Friday, July 17, 2009

The Saintly Dannatt

Those of you who have followed this blog from way back and many others, will know that in June 2006 and in the months thereafter, we harnessed the resources of the blog, and much else, to the campaign to get better protected vehicles for the British Army, in Iraq and Afghanistan.

Those of you who know a little about this author know that I am a parliamentary researcher. I work for people in (relatively) high places. That means I get information ... lots of it, and we also get a lot of people in high places, very high places, giving us very high quality information.

Bear with me on this. Unlike some, with tiny nuggets of information who rush into print, we hold our counsel. What you see is most definitely not all we get. We know things ...

Amongst those things we know, are that, when the campaign for protected vehicles was at its height and there was huge resistance to better vehicles, it was the ARMY that was briefing against them. Ministers, contrary to popular opinion, do not like getting soldiers killed – they wanted the machines.

It is they, not the Generals who have to stand up in Parliament – they not the Generals – who have to face the angry relatives and deal with the flood of letters, the anger and the newspaper editorials, the accusations and the recriminations.

And behind the ARMY briefing was General Sir Richard Dannatt. He did not want Mastiffs for his army. He wanted FRES and he was not going to allow Mastiff to be bought because this might erode the funding stream for his pet project. His answer to the Snatch was the Pinzgauer Vector. As commander land forces before he became CGS, that was his baby.

Eventually, under considerable pressure, he very reluctantly agreed to take on a small number of Mastiffs, but only on the condition that they came out of the Treasury reserve and then on condition that they government bought some more Vectors. And we all know what happened there ... £100 million pissed up against the wall, five men dead, and many more who were very seriously injured. Thank you Mr Dannatt.

Then there were the helicopters. The Army could have had more machines. They could be flying now. It was offered more machines. The deal was to delay the absurdly expensive Future Lynx and buy-in off the shelf. Several options were put to Dannatt and he rejected every one of them. Future Lynx was his baby. He made it a resigning issue. The Army will get Future Lynx ... in 2014. Thank you Mr Dannatt.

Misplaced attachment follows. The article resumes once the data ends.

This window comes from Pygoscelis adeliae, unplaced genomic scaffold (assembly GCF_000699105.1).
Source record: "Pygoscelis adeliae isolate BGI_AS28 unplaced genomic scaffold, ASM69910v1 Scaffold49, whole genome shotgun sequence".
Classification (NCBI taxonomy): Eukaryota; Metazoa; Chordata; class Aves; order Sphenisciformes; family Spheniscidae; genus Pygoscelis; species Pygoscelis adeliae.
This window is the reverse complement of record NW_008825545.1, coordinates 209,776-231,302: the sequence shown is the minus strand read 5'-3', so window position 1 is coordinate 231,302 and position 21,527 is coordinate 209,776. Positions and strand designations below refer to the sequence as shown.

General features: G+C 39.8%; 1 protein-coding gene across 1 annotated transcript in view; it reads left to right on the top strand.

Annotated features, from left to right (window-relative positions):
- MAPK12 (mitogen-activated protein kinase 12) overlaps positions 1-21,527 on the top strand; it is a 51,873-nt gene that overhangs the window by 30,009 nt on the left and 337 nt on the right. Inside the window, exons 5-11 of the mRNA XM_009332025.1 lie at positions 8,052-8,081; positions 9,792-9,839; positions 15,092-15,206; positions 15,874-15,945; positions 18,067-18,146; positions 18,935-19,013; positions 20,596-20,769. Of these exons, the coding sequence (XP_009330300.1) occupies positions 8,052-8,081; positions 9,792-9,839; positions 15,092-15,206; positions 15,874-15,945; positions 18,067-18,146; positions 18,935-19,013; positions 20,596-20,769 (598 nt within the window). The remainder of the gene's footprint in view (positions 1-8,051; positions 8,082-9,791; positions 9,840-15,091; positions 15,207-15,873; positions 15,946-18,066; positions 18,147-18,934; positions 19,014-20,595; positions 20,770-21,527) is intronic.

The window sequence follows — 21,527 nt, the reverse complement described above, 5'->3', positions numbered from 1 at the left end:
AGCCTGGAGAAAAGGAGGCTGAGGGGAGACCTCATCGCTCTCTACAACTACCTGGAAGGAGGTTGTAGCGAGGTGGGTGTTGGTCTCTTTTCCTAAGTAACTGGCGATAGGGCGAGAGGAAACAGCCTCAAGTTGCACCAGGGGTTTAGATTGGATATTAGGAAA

And now the Saintly Dannatt – after making snide remarks about having to ride around in a US Blackhawk, when we could have been operating our own Blackhawks - is crying out for more UAVs to help deal with the IED menace. Good call, but why aren't they in place already? Ah, Mr Dannatt.

We did have a UAV in Iraq. It was the useless Phoenix, bought at the cost of £350 million which never worked properly – one of Mr James Arbuthnot's better decisions. Ministers wanted a replacement off-the-shelf. But Mr Dannatt wanted Watchkeeper, a £1bn project with all the bells and whistles. That was an integral part of the FRES project, Dannatt's baby.

Eventually, there was a compromise. Very grudgingly, Dannatt agreed to a very small number of Hermes 450s being bought, as long as they came out of the Treasury reserve, and did not affect the Watchkeeper programme. But they have never been properly integrated into the ORBAT as all the resource is going into developing and integrating Watchkeeper.

And now we need an "offensive counter-IED campaign" says the Saintly Dannatt because, unless we win this offensive, it could have strategic consequences. We've being saying that for several years and NOW he gets the message.

Yet, to the media, the Saintly Dannatt is a hero. To those who know better, he's a disaster. But then, the media have a narrative and two kids to support.